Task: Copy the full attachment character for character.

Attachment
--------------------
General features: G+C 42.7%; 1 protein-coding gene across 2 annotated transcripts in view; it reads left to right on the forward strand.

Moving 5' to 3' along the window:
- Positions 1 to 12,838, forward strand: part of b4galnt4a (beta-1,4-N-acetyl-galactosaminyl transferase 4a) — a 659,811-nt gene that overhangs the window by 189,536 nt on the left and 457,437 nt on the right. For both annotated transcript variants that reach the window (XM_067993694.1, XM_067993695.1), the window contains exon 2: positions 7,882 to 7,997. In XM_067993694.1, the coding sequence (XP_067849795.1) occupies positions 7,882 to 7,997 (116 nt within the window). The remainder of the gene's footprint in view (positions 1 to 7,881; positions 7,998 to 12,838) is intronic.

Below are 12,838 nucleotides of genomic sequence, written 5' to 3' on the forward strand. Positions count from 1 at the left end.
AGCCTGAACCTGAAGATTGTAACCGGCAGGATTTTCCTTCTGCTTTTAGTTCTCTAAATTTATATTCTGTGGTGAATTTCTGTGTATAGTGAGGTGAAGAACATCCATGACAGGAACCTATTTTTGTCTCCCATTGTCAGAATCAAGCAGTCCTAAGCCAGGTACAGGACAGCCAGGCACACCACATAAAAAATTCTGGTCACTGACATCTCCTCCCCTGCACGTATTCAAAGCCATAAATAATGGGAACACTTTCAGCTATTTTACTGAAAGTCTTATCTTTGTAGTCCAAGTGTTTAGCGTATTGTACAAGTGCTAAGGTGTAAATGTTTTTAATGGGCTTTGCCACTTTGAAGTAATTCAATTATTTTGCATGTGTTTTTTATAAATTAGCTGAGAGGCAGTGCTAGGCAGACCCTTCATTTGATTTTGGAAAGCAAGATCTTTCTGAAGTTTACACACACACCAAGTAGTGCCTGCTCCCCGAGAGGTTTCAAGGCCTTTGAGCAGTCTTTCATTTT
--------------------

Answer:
General features: G+C 42.7%; 1 protein-coding gene across 2 annotated transcripts in view; it reads left to right on the forward strand.

Moving 5' to 3' along the window:
- Positions 1 to 12,838, forward strand: part of b4galnt4a (beta-1,4-N-acetyl-galactosaminyl transferase 4a) — a 659,811-nt gene that overhangs the window by 189,536 nt on the left and 457,437 nt on the right. For both annotated transcript variants that reach the window (XM_067993694.1, XM_067993695.1), the window contains exon 2: positions 7,882 to 7,997. In XM_067993694.1, the coding sequence (XP_067849795.1) occupies positions 7,882 to 7,997 (116 nt within the window). The remainder of the gene's footprint in view (positions 1 to 7,881; positions 7,998 to 12,838) is intronic.

Below are 12,838 nucleotides of genomic sequence, written 5' to 3' on the forward strand. Positions count from 1 at the left end.
AGCCTGAACCTGAAGATTGTAACCGGCAGGATTTTCCTTCTGCTTTTAGTTCTCTAAATTTATATTCTGTGGTGAATTTCTGTGTATAGTGAGGTGAAGAACATCCATGACAGGAACCTATTTTTGTCTCCCATTGTCAGAATCAAGCAGTCCTAAGCCAGGTACAGGACAGCCAGGCACACCACATAAAAAATTCTGGTCACTGACATCTCCTCCCCTGCACGTATTCAAAGCCATAAATAATGGGAACACTTTCAGCTATTTTACTGAAAGTCTTATCTTTGTAGTCCAAGTGTTTAGCGTATTGTACAAGTGCTAAGGTGTAAATGTTTTTAATGGGCTTTGCCACTTTGAAGTAATTCAATTATTTTGCATGTGTTTTTTATAAATTAGCTGAGAGGCAGTGCTAGGCAGACCCTTCATTTGATTTTGGAAAGCAAGATCTTTCTGAAGTTTACACACACACCAAGTAGTGCCTGCTCCCCGAGAGGTTTCAAGGCCTTTGAGCAGTCTTTCATTTT